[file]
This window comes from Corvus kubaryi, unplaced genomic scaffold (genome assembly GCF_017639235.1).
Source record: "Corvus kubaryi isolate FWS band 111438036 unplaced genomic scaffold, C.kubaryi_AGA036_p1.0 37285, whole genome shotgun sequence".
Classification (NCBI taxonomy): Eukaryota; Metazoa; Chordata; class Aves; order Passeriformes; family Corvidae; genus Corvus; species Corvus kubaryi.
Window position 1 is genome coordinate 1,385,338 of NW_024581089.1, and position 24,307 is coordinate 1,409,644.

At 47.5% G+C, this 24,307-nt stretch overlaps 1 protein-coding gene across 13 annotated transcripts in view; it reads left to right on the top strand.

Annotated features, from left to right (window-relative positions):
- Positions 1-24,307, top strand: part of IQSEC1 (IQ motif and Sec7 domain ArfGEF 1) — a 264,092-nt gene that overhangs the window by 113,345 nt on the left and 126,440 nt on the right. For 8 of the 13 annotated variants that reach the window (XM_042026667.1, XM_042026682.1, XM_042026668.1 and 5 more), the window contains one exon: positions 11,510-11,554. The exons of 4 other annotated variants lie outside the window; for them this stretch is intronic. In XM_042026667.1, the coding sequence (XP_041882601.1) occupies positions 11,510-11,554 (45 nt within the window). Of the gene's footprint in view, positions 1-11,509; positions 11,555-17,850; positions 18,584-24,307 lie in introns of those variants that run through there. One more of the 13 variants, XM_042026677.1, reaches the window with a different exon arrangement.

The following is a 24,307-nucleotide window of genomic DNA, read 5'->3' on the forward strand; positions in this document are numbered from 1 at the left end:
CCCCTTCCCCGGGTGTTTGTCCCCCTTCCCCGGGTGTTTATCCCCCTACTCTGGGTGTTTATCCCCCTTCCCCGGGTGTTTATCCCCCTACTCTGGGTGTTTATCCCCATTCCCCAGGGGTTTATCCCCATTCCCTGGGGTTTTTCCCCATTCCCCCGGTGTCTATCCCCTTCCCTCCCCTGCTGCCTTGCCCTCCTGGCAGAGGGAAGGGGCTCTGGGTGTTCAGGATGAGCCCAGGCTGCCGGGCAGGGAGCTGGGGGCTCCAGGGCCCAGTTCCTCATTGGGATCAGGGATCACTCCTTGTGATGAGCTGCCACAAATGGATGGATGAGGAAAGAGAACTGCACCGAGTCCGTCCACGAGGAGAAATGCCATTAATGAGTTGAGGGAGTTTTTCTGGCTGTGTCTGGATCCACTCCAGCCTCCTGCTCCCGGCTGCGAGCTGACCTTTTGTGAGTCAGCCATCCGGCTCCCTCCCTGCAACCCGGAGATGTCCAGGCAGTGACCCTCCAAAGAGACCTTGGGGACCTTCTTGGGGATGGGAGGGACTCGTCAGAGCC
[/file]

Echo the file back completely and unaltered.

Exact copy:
This window comes from Corvus kubaryi, unplaced genomic scaffold (genome assembly GCF_017639235.1).
Source record: "Corvus kubaryi isolate FWS band 111438036 unplaced genomic scaffold, C.kubaryi_AGA036_p1.0 37285, whole genome shotgun sequence".
Classification (NCBI taxonomy): Eukaryota; Metazoa; Chordata; class Aves; order Passeriformes; family Corvidae; genus Corvus; species Corvus kubaryi.
Window position 1 is genome coordinate 1,385,338 of NW_024581089.1, and position 24,307 is coordinate 1,409,644.

At 47.5% G+C, this 24,307-nt stretch overlaps 1 protein-coding gene across 13 annotated transcripts in view; it reads left to right on the top strand.

Annotated features, from left to right (window-relative positions):
- Positions 1-24,307, top strand: part of IQSEC1 (IQ motif and Sec7 domain ArfGEF 1) — a 264,092-nt gene that overhangs the window by 113,345 nt on the left and 126,440 nt on the right. For 8 of the 13 annotated variants that reach the window (XM_042026667.1, XM_042026682.1, XM_042026668.1 and 5 more), the window contains one exon: positions 11,510-11,554. The exons of 4 other annotated variants lie outside the window; for them this stretch is intronic. In XM_042026667.1, the coding sequence (XP_041882601.1) occupies positions 11,510-11,554 (45 nt within the window). Of the gene's footprint in view, positions 1-11,509; positions 11,555-17,850; positions 18,584-24,307 lie in introns of those variants that run through there. One more of the 13 variants, XM_042026677.1, reaches the window with a different exon arrangement.

The following is a 24,307-nucleotide window of genomic DNA, read 5'->3' on the forward strand; positions in this document are numbered from 1 at the left end:
CCCCTTCCCCGGGTGTTTGTCCCCCTTCCCCGGGTGTTTATCCCCCTACTCTGGGTGTTTATCCCCCTTCCCCGGGTGTTTATCCCCCTACTCTGGGTGTTTATCCCCATTCCCCAGGGGTTTATCCCCATTCCCTGGGGTTTTTCCCCATTCCCCCGGTGTCTATCCCCTTCCCTCCCCTGCTGCCTTGCCCTCCTGGCAGAGGGAAGGGGCTCTGGGTGTTCAGGATGAGCCCAGGCTGCCGGGCAGGGAGCTGGGGGCTCCAGGGCCCAGTTCCTCATTGGGATCAGGGATCACTCCTTGTGATGAGCTGCCACAAATGGATGGATGAGGAAAGAGAACTGCACCGAGTCCGTCCACGAGGAGAAATGCCATTAATGAGTTGAGGGAGTTTTTCTGGCTGTGTCTGGATCCACTCCAGCCTCCTGCTCCCGGCTGCGAGCTGACCTTTTGTGAGTCAGCCATCCGGCTCCCTCCCTGCAACCCGGAGATGTCCAGGCAGTGACCCTCCAAAGAGACCTTGGGGACCTTCTTGGGGATGGGAGGGACTCGTCAGAGCC